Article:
Evening: Grab dinner and drinks in the Gothic Quarter
Stretching from Las Ramblas to Via Laietana, the narrow cobblestone streets in this Barcelona neighborhood is home to buildings from medieval and Roman times and some pretty sweet street art. It’s also filled with restaurants, bars, and cafes, perfect for grabbing a bite and enjoying a night on the town. After you’ve eaten, check out Plaça Reial for some of the best nightlife in the city. Try a tapas and flamenco tour—it’s a great way to really experience the culture and vibe of Barcelona.
Take some insta-worthy photos and spend the afternoon and evening in the district of Gràcia.
Morning: Snap some pictures and climb to the top of Casa Batlló
A dominant silhouette and one of the most emblematic works by Antoni Gaudí, Casa Batlló was constructed between 1904 and 1906 for one of Barcelona’s preeminent families. True to the architect’s style, this house has almost no right angles or straight lines, and is outfitted with walls that undulate like waves. It is an ode to the marine world, complete with decorative elements that shimmer like fish scales and turquoise glass windows that look like bubbles. Nicknamed the “House of Yawns” because of its gaping iron balconies, its exterior is plastered with lime mortar and sprinkled with fragments of ceramic and colored glass—a technique called trencadís. Inside, a wooden stairwell resembling a twisted spine leads guests to the Noble Floor, offering a panoramic view of the treetops and street below. Notice how the windows get smaller and darker as you make your way upstairs. This was a conscious and ingenious design choice made by Gaudí to ensure that the home glows a consistent shade of blue throughout.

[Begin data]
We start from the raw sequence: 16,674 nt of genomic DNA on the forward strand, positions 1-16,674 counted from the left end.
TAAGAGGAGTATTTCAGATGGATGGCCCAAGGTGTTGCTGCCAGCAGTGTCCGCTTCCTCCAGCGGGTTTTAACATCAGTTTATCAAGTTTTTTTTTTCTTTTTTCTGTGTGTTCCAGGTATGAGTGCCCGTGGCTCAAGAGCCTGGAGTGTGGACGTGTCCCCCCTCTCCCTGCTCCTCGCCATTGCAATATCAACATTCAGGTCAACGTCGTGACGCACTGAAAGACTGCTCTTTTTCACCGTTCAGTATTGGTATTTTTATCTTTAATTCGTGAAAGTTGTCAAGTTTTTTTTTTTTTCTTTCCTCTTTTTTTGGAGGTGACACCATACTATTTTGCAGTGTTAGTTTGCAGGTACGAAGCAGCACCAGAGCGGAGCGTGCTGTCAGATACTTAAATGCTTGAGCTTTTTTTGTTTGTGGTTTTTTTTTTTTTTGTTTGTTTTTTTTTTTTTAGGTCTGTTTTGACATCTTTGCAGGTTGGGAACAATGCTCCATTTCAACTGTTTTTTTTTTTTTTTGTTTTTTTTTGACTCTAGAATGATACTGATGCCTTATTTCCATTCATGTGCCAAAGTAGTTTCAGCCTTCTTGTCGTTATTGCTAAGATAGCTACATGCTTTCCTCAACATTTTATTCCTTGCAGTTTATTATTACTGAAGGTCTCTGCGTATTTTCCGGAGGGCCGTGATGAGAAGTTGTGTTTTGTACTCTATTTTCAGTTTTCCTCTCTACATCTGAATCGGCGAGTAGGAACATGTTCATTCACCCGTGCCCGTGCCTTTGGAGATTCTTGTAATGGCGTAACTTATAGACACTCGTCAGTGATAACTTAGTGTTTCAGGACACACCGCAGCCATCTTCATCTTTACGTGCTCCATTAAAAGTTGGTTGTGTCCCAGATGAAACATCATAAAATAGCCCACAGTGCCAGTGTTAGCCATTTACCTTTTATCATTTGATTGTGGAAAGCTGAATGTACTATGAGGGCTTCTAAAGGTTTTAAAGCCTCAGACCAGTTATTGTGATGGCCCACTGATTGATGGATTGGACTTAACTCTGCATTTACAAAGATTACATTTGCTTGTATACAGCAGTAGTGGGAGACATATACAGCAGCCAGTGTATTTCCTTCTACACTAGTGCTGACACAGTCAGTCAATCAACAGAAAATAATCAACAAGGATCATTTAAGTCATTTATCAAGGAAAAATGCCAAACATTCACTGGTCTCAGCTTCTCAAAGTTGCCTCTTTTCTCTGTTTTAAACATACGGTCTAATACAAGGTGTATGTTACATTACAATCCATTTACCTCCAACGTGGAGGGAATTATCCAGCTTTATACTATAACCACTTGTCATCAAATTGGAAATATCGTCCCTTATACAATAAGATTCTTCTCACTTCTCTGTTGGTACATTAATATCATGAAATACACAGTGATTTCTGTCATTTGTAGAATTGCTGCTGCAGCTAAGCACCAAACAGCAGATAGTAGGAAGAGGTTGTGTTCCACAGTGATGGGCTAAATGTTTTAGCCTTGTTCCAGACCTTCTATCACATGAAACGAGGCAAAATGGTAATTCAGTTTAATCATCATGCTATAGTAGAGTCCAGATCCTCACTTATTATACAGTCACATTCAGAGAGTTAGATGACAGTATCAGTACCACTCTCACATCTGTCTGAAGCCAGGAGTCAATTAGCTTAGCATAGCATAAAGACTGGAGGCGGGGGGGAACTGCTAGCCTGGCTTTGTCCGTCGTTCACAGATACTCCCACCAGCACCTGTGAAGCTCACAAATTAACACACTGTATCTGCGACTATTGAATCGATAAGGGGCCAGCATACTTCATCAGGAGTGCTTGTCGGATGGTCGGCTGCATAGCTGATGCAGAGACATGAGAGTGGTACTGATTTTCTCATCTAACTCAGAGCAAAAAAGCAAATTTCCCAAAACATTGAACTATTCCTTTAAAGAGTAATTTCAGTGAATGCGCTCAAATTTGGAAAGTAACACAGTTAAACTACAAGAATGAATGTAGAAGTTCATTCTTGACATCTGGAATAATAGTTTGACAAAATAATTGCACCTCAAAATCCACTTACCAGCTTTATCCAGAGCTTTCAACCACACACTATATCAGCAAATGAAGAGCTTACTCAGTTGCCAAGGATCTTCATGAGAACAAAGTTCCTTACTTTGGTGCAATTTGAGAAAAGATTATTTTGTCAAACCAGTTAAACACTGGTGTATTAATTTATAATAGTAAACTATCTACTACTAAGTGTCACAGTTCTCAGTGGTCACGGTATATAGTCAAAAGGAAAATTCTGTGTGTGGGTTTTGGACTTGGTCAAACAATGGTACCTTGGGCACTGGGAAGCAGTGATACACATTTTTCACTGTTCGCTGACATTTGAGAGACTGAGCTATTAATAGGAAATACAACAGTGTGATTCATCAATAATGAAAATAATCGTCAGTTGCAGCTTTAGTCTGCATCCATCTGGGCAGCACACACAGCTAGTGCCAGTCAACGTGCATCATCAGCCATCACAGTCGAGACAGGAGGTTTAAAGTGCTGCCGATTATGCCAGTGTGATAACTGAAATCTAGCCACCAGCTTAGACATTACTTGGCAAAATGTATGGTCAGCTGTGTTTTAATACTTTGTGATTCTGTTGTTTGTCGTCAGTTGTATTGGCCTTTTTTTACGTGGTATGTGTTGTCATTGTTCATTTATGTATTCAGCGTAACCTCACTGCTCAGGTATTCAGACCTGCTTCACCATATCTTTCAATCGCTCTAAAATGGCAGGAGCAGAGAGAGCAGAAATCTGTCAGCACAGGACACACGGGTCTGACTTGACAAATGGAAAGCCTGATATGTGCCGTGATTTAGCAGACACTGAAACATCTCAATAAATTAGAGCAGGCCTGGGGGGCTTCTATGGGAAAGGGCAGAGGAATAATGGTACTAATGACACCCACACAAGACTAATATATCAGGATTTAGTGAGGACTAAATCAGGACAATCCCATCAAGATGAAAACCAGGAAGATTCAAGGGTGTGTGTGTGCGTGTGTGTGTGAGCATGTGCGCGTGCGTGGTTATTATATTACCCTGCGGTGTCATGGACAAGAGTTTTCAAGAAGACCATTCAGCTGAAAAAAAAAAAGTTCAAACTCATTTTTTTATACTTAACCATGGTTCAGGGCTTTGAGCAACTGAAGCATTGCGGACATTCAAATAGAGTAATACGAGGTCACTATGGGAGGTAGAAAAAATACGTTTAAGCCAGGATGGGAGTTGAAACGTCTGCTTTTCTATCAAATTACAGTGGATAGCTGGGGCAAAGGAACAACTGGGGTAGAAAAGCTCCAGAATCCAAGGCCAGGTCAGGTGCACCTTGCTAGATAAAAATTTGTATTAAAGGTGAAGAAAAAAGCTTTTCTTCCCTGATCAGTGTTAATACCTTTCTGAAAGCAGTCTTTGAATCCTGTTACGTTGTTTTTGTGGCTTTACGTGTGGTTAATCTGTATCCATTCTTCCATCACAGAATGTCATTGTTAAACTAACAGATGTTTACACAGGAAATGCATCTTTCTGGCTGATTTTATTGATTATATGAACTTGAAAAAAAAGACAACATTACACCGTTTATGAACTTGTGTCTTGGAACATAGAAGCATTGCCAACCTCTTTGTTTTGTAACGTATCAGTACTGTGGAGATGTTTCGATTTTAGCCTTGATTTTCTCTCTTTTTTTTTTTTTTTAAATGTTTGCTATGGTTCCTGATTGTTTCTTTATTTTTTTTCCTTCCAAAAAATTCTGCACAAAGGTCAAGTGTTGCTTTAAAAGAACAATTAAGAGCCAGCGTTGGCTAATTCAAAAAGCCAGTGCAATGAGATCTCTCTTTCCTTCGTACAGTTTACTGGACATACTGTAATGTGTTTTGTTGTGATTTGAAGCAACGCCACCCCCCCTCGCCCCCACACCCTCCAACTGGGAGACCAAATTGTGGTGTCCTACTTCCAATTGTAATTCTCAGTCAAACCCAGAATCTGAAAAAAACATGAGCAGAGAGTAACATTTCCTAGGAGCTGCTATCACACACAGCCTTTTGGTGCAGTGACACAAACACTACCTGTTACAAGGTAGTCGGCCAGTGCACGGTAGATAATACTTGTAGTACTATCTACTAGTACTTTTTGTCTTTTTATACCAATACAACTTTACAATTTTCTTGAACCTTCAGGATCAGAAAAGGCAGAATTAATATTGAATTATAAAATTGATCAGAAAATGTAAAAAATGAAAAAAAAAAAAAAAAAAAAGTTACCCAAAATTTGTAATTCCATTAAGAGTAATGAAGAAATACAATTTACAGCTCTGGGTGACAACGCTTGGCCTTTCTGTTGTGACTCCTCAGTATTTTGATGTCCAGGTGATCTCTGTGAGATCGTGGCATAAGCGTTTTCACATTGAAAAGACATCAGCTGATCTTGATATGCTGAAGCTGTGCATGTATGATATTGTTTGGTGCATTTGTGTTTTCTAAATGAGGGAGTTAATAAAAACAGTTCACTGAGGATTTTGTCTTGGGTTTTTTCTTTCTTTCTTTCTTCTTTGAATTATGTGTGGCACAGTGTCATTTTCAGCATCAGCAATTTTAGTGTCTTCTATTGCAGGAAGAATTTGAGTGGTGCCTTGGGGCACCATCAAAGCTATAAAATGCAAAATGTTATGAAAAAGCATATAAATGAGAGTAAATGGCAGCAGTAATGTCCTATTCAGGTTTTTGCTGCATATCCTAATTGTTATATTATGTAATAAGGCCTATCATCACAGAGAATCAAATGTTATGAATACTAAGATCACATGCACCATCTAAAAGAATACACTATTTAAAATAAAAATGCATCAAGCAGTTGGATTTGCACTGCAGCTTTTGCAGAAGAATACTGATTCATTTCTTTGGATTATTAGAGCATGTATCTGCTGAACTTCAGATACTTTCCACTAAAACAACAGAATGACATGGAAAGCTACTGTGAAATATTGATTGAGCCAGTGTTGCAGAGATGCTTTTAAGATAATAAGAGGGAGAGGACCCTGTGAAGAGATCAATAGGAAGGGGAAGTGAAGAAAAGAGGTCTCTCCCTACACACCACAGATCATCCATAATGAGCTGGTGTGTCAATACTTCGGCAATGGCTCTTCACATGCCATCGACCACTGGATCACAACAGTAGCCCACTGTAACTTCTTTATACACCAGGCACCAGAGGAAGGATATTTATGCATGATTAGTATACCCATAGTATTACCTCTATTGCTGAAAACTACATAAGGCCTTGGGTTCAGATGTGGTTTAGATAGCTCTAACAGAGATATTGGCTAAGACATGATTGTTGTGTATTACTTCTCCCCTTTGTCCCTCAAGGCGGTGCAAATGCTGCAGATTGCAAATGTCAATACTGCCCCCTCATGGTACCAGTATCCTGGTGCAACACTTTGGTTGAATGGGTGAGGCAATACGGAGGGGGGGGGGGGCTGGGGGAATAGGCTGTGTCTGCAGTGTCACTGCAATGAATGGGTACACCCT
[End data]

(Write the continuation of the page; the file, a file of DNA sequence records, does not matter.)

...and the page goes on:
Lunchtime: Take a breather in the Born
La Ribera, aka “the Born,” is a trendy area of Barcelona right next to Ciudadela Park, and it’s hip restaurant scene offers several options for a leisurely lunch. Keep it simple with coffee and a sandwich at a sidewalk cafe or settle in for a three-course, sit-down affair complete with wine (or sangria). After you’ve eaten, head to
Calle Flassaders for a little window (and souvenir) shopping.
Afternoon: Stop by Villa de Gràcia
The district of Gràcia feels removed from the rest of the city, despite the fact that it’s only a few metro stops away. It is the atmospheric antithesis of Barcelona’s Gothic Quarter—calm and cozy, not hectic and overbearing. Tourists are in the minority among the artists and young professionals who live here. Craft breweries, ethnic eateries, and galleries abound in this vibrant and diverse enclave of Catalan life—its intimate, close-packed streets and predominately low-rise, Mediterranean buildings lending it a distinct, bohemian feel. We recommend taking a stroll down the lively Carrer de Verdi and turning right on Carrer de Ros de Olano.
Evening: Stick around to dine al fresco in Gràcia
At night, Gràcia’s sloping streets come alive with patio restaurants serving traditional Catalan pintxos. Or, if you’re not feeling the patio scene, take a tapas tour for some delicious insight into this Barcelona neighborhood. After you eat, head to Plaça Del Sol, where groups of students gather nightly to sit on the ground, drink, and be merry. It’s a pretty neat way to end your stay in Barcelona.